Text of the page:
A mysterious figurehead since first entering fashion’s wide-sweeping landscape, to try and label Ian Connor would be to miss the boat completely — in a sense diluting his true value to the industry he holds so dear. The self-proclaimed “King of Youth” has steadily built up his reputation as an up-and-coming sartorial savant — reaching the far off recesses of the world wide web one outfit post at a time. Masterful at flexing his social media chops, the artist has also accomplished such feats, including earning a spot amongst Virgil Abloh’s creative team to styling Wiz Khalifa and collaborating with Edison Chen to consulting for Guillermo Andrade’s 424 space. Climbing his way into some of the industry’s most exclusive fraternities, the enigmatic personality boasts a resume that reads more like a streetwear Bible’s who’s who list.
Following a flurry of Instagram posts and tweets, Connor officially unveiled his sneaker creation dubbed Revenge x Storm – taking his traveling pop-up installation on the road. First descending upon his hometown of Atlanta, the creative talent has since set eyes towards the bustling metropolis of Tokyo. Taking time out of his hectic schedule, we sat down with the man himself to talk more about his Revenge x Storm project.
Why did you decide to start Revenge X Storm?
Because I like shoes and shoes are the hardest part to do. I like the Vans silhouette, so I wanted to do what Nigo did with BAPE, basically, as far as footwear.
Why did you decide to do only footwear and no apparel at first?
Because shoes are supposed to be the hardest part, even though it wasn’t for me. It was just a silhouette of my favourite shoe and I like lightning bolts so I threw a lightning bolt on the Old Skool silhouette basically.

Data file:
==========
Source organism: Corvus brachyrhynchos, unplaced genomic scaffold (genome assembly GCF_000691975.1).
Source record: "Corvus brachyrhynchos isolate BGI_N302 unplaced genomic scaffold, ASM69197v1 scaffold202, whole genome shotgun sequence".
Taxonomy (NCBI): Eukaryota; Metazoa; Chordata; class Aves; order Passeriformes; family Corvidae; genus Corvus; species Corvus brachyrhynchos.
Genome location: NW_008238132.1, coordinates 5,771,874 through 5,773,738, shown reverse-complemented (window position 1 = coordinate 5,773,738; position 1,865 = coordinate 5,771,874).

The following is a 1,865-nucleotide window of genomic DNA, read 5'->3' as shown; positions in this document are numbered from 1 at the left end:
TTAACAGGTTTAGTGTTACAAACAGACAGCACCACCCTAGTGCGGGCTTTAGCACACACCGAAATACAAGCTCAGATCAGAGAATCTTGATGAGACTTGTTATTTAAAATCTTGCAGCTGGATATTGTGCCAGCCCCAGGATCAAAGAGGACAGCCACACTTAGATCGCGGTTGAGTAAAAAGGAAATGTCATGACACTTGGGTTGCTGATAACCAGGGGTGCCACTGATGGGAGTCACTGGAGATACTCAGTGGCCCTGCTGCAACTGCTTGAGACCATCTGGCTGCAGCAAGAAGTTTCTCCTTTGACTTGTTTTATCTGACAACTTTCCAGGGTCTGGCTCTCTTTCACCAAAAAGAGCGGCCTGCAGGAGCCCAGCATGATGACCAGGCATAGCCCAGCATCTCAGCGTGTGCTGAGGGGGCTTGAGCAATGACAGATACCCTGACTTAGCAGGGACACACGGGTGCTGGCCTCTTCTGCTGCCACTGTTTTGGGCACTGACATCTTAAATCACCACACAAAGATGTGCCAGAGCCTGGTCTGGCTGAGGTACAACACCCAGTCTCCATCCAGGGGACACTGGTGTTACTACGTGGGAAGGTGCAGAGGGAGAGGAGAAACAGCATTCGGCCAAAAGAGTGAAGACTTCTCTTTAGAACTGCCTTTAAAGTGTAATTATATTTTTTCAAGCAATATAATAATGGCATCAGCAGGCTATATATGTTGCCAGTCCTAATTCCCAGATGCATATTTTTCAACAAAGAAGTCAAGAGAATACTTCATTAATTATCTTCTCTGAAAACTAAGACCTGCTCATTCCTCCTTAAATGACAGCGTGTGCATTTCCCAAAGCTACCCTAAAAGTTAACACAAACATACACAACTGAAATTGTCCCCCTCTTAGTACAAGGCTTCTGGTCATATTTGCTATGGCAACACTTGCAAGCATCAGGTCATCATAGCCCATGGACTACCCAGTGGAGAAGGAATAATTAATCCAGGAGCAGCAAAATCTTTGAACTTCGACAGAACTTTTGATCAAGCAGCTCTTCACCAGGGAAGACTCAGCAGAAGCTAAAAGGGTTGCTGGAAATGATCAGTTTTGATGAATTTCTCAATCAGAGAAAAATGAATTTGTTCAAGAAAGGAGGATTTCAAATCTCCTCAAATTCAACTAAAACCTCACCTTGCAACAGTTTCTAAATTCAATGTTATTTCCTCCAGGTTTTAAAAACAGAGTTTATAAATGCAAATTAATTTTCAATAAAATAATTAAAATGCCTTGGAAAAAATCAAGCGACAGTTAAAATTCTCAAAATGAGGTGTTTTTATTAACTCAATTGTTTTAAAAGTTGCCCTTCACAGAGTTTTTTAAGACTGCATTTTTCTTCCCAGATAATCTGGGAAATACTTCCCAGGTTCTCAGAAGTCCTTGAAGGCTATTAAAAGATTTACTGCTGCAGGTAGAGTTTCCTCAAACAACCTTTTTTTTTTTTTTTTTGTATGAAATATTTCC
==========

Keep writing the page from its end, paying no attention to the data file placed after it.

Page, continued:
What do you foresee for the future of Revenge X Storm?
For it to be an everyday wear shoe, for the norm to have it. So it’s not just a fashion shoe, or like a cool person shoe. I want like an old lady to own my shoe or a little boy who doesn’t know or give a fuck about who I am, but just likes the shoe. That’s the focus.
How’s Pastelle going? Do you have any plans for it?
No that’s all up to Kanye. That’s out of my hands right now.
I know you’ve worked as a stylist for the likes of Rocky and Wiz Khalifa. What do you pay attention to when coordinating an outfit?
I’ve never worked as a stylist for A$AP Rocky a day in my life. He’s always been my energy. We better each other. He’ll show me something new and I’ll show him something new. But it’s never like “wear this,” so you can scratch that. But as far as Wiz, it was a job, and I did my job.
I read Rocky’s like your brother in a Japanese magazine. Do you remember the day you met him for the first time?
I actually don’t remember the day that we met, but it’s more so being a father figure than a brother. A big brother is there to lead as a father in a sense, but he’s like the first one who really stepped up and taught me, and showed me shit that no one else has. He always took care of me when I was out here getting cheated by other brands and artists and shit. He put that umbrella over me. So yeah, I’m very grateful and thankful for him for the past, now, and future.
Do you have any favourite Japanese brands?
Nepenthes, old UNDERCOVER shit, what else? I love Issey Sport. Who was the designer for Issey Sport? It was some woman right? When he created Issey Sport the designer was some woman, so whoever she is. That’s about it.
How do you see street culture evolving in the future?
Kids will start getting weirder and they’ll do their best to stand out. That’s whats going on now. Even if it’s at the risk of them looking stupid, but everyone’s going to try to stand out so much that they’ll end up becoming the same.
Do you have any favourite places to shop in Japan?
I like Ragtag a lot.
Is there anything you’d like to say to your Japanese fans?
AWGE is the future.
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